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By Terri Froiland
In my six years as an instructional coach, I have been fortunate to have been given a great deal of professional development in a variety of coaching models, from invitational coaching to transformational coaching. As I have been trained in various models, I have worked hard to adapt and learn the new lingo. However, regardless of the model, one secret to coaching success never changes: It all starts with building relationships. In order for educators to truly benefit from working with an instructional coach, they need to trust that they are actually there to support them.It all starts with building relationships. Click To Tweet
Here are some ways to build those relationships:
Find an entry point to help. Once I was coaching in a school that was adding a bilingual program. Sadly, I am not bilingual but still felt like I had something to offer to those teachers. I was shocked when I went room to room introducing myself the first day and a teacher told me I was not welcome in her room since I do not speak Spanish. Rather than arguing with her, I bided my time. Two weeks later, some new classroom furniture arrived for her and I offered to unpack and assemble it for her. That investment in her, though far from my coaching job description, got my foot in the door and helped us to develop a great connection.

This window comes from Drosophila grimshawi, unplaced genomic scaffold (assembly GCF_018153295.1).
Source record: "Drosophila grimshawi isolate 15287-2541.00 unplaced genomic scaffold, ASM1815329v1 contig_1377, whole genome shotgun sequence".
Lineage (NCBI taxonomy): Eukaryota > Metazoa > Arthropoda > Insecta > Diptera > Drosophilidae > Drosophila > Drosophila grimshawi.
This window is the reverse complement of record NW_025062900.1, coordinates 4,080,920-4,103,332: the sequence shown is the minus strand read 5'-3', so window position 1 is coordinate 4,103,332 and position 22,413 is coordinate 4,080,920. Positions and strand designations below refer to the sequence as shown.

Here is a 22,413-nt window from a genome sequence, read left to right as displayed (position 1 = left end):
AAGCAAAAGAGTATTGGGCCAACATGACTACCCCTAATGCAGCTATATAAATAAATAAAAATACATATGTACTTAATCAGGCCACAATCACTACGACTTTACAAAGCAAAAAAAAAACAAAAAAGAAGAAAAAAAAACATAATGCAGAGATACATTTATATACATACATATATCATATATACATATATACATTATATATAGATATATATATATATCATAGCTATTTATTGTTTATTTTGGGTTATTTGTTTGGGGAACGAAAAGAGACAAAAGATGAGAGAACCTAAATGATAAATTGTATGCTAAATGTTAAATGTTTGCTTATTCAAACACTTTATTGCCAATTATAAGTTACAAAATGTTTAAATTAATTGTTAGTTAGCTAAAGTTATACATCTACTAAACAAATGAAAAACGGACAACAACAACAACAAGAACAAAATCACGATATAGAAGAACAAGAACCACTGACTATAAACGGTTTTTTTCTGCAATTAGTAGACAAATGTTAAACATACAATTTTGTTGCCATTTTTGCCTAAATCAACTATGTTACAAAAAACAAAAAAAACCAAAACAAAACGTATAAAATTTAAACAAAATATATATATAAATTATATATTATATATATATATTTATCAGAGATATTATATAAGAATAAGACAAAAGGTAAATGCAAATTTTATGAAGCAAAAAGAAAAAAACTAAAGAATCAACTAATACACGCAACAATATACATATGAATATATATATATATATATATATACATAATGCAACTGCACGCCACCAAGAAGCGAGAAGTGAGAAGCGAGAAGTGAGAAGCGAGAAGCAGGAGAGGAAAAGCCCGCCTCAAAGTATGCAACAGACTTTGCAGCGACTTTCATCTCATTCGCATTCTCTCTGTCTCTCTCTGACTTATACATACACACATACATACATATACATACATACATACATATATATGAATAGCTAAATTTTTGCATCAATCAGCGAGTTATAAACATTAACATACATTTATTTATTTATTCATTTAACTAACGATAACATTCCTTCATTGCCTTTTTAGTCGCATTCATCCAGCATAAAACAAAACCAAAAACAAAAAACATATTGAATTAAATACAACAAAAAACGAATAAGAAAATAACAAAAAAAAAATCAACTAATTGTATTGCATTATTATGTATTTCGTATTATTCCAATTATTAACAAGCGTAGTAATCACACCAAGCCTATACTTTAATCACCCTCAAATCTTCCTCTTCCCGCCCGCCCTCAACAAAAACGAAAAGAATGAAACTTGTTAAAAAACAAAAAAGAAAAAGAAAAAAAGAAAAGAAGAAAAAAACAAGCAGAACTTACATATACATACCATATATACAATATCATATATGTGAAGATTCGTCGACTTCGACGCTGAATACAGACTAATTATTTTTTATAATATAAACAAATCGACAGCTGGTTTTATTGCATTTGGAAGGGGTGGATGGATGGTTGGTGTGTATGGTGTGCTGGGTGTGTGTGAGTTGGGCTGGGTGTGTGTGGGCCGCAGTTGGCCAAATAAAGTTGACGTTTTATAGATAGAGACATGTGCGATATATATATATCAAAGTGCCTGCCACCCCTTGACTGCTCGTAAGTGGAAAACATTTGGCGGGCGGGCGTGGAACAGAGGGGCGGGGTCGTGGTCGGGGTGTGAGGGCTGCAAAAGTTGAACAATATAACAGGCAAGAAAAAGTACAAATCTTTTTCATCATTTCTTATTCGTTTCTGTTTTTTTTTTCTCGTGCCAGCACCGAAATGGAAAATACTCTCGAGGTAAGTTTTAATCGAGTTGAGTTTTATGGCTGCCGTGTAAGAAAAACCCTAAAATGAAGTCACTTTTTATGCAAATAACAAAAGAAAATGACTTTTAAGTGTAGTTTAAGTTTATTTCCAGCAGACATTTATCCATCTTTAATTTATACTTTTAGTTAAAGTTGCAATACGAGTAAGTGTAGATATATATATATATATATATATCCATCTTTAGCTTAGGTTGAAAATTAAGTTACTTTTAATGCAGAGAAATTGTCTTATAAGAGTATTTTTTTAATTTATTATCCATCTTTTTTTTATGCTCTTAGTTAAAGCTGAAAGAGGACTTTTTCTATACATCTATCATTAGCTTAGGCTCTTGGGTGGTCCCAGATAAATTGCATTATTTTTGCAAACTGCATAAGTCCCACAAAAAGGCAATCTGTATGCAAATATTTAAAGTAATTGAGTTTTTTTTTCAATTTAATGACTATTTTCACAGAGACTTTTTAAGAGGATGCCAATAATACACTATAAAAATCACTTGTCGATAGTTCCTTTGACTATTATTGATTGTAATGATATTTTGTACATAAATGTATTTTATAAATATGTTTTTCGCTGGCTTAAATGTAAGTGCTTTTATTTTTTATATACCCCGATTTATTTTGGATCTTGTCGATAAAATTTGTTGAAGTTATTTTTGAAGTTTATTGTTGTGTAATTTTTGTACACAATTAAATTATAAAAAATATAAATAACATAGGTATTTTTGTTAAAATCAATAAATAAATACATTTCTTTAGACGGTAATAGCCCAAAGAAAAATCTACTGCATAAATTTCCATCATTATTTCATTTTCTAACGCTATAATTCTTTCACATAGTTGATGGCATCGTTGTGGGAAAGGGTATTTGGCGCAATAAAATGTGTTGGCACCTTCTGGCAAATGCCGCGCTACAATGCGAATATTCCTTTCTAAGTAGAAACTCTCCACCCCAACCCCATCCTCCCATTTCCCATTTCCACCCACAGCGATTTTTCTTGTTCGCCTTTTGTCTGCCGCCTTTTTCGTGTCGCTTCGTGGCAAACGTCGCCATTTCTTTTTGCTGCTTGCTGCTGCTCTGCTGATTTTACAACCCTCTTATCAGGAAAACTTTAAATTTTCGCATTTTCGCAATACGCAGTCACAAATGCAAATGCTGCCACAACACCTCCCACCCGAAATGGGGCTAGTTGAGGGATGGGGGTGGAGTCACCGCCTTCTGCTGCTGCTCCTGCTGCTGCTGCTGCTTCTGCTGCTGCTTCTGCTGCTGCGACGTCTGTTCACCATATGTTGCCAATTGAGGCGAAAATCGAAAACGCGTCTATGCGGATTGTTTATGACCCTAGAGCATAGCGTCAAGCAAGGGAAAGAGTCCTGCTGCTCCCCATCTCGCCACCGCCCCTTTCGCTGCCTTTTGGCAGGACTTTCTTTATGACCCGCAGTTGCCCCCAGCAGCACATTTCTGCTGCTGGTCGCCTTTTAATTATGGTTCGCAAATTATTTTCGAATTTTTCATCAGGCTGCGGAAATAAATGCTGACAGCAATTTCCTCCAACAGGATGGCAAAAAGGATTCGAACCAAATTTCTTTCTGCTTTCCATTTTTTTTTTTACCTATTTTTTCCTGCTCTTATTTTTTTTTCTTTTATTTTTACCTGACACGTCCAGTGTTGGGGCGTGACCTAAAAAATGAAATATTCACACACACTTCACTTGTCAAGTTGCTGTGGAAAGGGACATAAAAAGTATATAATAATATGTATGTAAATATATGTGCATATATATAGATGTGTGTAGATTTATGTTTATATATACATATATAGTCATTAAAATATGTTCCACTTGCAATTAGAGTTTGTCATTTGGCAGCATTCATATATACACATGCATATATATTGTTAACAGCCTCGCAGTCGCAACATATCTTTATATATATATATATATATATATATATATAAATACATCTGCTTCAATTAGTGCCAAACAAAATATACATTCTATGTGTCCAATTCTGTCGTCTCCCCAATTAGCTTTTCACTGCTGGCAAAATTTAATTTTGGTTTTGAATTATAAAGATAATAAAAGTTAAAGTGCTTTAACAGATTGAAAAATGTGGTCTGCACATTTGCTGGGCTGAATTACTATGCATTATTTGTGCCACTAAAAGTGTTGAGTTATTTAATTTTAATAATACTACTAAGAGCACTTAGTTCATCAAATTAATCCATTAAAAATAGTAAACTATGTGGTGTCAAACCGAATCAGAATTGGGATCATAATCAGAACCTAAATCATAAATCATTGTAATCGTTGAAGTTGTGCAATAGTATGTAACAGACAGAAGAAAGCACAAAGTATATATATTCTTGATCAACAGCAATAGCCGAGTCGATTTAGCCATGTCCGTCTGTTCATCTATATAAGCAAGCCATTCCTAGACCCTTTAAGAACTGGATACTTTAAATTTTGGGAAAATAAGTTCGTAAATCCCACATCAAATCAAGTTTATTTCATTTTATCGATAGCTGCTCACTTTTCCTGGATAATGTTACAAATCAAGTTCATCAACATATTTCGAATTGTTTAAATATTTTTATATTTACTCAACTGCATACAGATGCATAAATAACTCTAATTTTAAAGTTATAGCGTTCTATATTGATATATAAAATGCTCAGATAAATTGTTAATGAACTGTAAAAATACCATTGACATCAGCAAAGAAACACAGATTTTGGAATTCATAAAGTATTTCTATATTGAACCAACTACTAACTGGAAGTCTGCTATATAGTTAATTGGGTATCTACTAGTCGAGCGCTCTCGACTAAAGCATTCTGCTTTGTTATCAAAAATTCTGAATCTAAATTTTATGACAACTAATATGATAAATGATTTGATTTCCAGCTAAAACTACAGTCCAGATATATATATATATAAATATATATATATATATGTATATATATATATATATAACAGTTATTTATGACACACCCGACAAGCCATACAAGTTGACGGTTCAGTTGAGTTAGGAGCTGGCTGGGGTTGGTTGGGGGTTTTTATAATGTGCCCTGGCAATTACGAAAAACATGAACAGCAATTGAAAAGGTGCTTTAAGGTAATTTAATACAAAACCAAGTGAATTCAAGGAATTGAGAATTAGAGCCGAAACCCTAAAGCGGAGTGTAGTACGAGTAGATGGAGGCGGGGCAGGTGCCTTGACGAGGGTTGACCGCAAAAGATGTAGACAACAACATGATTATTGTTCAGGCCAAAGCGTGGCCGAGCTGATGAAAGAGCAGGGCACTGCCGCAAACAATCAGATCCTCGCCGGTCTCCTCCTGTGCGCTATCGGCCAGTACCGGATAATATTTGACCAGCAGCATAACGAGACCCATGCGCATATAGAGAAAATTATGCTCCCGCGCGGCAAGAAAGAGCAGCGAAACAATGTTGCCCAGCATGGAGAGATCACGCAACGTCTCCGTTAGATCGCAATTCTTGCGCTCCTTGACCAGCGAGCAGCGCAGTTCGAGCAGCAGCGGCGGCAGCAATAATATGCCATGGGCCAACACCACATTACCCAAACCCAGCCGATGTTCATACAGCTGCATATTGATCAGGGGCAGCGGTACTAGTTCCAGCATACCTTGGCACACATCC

Be trustworthy. A teacher’s time is so precious. If you schedule a coaching session with an educator, show up. If there are extenuating circumstances and you just can’t make it, notify them as soon as possible and offer to make it up to them in some way…reschedule at their preferred time, bring them chocolate, whatever it takes!
Listen all the time. Everyone appreciates feeling listened to, so ask lots of reflective questions and listen carefully to their responses. Not only will you build rapport, but you will learn so much about how to best support each educator in this manner.
Praise whenever possible. Every conversation you have with a teacher should include some praise. It’s comparable to teachers conferring with students; starting by sharing something positive you noticed gets everyone off on the right foot and feeling more open to some constructive advice.
Cycle your support. Be aware of the school-year cycle for new teachers, which is also pretty applicable for veteran teachers in my experience. In addition to listening to your teachers and being responsive, this cycle can help you be proactive with your support when they need it most.
California New Teacher Project, published by the California Department of Education (CDE), 1990.
Bring food to all meetings. Treats are the way to every teacher’s heart. I accidentally forgot to show up for a meeting earlier this year. I felt so badly about it and knew that the inconvenience it caused required more than a mere apology, so, when I rescheduled, I offered to buy sub sandwiches for our next lunch meeting. The teachers truly appreciate it and there were no hard feelings because of my gesture. That was a fairly grand treat…don’t forget the power of a little bit of chocolate!
Have you ever worked with an Instructional Coach? If so, did it help your practice?